Actually the island is not entirely dark rocks. It has a variety of wooded areas convenient as hiding places for spooky monsters and even an extra-spooky swampy area heated by underground hot springs. But the island has no animal life larger than harmless snakes and sea birds. There is a dock near the rocky shore for cargo ships. The inland base has a runway, some warehouses, a mess hall, radio shack, and a few other buildings.

The primary characters are Drake, the administrative officer; Nora, the executive assistant Drake would like to notice him; and Beecham, a research biologist. There are 20 people on the island including quite a few supporting characters. There’s Spaulding, an officer who’s been stuck on the island too long and through overwork has become a bit irrational and paranoid. Hollister, the island’s chief mechanic, who can improvise a solution to any problem that crops up. Tom Beldon is a younger military man who’s made it his job to protect Drake from harm. There’s Sparks the radio guy, the cook and his assistant, and assorted other stock characters who seem to inhabit every remote base. Leinster does a great of job of giving every character a backstory and role to play as the plot unfolds.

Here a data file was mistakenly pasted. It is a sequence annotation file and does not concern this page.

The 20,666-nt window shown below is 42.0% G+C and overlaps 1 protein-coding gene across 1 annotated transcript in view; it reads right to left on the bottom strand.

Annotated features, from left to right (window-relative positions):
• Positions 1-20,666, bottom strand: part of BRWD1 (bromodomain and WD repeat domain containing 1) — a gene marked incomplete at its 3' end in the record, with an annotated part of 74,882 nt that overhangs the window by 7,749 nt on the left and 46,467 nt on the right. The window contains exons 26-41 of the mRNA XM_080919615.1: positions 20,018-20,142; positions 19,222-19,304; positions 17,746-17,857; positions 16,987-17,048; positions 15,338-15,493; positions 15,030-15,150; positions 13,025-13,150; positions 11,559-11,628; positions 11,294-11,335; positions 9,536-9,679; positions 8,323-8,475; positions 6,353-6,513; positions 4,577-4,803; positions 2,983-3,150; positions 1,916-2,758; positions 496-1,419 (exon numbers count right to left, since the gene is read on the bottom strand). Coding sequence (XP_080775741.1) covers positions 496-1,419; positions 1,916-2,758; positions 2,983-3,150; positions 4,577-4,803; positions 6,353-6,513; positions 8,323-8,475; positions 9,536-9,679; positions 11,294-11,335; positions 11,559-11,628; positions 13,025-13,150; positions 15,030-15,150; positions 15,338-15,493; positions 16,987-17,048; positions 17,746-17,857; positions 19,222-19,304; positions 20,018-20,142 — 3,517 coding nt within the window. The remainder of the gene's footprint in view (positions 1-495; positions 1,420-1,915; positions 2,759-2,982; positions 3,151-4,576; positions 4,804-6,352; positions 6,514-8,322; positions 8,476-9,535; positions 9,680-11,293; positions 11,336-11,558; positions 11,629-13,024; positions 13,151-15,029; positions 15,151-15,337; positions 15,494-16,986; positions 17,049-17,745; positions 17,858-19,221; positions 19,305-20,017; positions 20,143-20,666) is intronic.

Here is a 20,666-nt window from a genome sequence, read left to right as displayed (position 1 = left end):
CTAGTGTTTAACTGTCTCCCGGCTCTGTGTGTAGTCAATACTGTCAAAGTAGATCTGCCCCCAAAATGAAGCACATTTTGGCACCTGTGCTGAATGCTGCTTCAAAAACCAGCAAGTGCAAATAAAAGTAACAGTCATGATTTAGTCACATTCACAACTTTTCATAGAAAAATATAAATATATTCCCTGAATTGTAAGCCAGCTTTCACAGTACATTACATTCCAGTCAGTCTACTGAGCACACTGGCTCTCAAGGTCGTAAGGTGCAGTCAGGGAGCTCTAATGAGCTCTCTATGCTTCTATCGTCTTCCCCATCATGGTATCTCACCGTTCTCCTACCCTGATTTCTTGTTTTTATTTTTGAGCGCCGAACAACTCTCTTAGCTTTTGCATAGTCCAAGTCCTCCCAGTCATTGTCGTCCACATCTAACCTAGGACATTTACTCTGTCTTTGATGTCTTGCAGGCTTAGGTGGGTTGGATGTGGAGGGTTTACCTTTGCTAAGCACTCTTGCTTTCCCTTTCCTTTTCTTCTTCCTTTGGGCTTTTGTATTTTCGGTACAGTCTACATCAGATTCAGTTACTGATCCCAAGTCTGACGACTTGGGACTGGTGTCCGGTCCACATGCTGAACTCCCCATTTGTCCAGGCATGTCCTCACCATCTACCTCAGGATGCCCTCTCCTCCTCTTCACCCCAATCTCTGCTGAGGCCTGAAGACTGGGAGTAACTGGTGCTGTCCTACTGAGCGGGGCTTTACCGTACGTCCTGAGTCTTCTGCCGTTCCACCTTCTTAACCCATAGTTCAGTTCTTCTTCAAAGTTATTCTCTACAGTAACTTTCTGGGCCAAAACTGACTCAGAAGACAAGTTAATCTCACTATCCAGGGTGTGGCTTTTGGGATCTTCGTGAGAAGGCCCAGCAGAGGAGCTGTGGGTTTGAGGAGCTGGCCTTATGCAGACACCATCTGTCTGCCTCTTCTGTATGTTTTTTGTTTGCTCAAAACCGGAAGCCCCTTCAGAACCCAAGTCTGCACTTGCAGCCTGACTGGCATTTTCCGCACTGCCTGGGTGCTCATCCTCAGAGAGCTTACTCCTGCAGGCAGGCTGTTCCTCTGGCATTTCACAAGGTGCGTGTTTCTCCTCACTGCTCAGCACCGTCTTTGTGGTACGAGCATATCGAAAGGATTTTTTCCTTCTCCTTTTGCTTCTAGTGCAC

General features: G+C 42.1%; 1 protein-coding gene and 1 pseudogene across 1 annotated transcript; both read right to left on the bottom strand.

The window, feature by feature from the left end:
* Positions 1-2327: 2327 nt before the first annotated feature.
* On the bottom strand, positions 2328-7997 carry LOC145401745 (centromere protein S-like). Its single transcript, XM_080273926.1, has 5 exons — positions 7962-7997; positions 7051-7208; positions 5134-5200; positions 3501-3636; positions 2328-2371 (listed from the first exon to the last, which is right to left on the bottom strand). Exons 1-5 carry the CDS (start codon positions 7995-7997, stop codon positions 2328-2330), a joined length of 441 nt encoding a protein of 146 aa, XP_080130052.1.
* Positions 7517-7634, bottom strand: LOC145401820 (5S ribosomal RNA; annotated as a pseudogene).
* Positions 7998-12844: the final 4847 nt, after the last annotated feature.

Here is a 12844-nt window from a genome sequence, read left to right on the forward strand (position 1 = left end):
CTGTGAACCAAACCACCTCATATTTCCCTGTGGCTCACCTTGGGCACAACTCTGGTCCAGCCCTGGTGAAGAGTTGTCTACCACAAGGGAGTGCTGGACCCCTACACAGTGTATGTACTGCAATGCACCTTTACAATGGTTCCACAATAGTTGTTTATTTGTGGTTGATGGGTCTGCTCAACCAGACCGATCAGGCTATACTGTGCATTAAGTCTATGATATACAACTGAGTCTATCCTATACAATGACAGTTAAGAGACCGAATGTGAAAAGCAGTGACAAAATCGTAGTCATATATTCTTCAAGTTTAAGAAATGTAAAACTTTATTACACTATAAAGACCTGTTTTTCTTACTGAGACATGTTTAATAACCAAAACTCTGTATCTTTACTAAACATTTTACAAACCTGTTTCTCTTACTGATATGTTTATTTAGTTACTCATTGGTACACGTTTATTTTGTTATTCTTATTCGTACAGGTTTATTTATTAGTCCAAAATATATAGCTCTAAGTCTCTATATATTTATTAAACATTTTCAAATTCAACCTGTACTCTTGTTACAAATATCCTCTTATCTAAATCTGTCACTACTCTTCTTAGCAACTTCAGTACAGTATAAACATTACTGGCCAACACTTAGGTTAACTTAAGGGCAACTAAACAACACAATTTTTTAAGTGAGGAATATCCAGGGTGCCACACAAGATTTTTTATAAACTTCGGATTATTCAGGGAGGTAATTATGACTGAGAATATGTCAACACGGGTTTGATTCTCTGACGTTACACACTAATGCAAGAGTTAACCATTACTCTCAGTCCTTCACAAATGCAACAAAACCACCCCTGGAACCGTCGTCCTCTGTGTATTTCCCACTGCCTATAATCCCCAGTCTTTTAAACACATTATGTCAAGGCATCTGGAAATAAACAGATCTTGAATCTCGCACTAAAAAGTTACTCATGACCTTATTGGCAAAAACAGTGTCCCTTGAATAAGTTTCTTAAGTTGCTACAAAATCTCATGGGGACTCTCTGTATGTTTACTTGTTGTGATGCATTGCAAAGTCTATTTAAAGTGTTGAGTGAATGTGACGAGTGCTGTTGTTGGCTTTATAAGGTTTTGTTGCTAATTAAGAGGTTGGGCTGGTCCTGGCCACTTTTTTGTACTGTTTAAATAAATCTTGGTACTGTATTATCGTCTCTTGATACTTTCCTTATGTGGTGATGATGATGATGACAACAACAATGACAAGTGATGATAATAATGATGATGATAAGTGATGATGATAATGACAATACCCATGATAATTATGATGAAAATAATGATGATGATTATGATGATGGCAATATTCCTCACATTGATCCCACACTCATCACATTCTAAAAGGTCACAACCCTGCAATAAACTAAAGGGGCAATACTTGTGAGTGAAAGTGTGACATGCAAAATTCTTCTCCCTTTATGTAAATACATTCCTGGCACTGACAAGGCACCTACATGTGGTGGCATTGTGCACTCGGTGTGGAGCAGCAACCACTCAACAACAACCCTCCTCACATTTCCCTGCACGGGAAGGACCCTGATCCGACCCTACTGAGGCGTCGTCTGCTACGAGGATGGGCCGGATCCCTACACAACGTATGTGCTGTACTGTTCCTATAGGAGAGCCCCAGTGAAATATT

As the story opens, an unscheduled cargo plane has stirred up excitement. It’s a research plane carrying scientists and crates of plant specimens from a newly discovered area in the Antarctic, an oasis of life heated by underground hot springs where life has evolved isolated from the rest of the world for untold years. As the plane approaches, something goes wrong. Over the radio, they hear shouts for a gun, shots fired, and then silence. The plane manages a crash landing. There’s no one aboard but the pilot, who shoots himself before they can reach him to find out what happened. All the passengers are missing and one of the crates of botanical specimens is scattered inside the plane.